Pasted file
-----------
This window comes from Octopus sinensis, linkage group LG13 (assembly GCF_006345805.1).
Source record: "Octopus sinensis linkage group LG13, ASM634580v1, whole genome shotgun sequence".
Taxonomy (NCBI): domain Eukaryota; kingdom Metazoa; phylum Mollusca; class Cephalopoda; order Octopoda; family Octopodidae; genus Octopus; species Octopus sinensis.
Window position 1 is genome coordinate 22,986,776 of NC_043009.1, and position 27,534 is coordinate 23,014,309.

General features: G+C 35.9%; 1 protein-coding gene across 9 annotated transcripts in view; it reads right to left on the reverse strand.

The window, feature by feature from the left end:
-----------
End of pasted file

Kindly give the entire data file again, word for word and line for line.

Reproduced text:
This window comes from Octopus sinensis, linkage group LG13 (assembly GCF_006345805.1).
Source record: "Octopus sinensis linkage group LG13, ASM634580v1, whole genome shotgun sequence".
Taxonomy (NCBI): domain Eukaryota; kingdom Metazoa; phylum Mollusca; class Cephalopoda; order Octopoda; family Octopodidae; genus Octopus; species Octopus sinensis.
Window position 1 is genome coordinate 22,986,776 of NC_043009.1, and position 27,534 is coordinate 23,014,309.

General features: G+C 35.9%; 1 protein-coding gene across 9 annotated transcripts in view; it reads right to left on the reverse strand.

The window, feature by feature from the left end: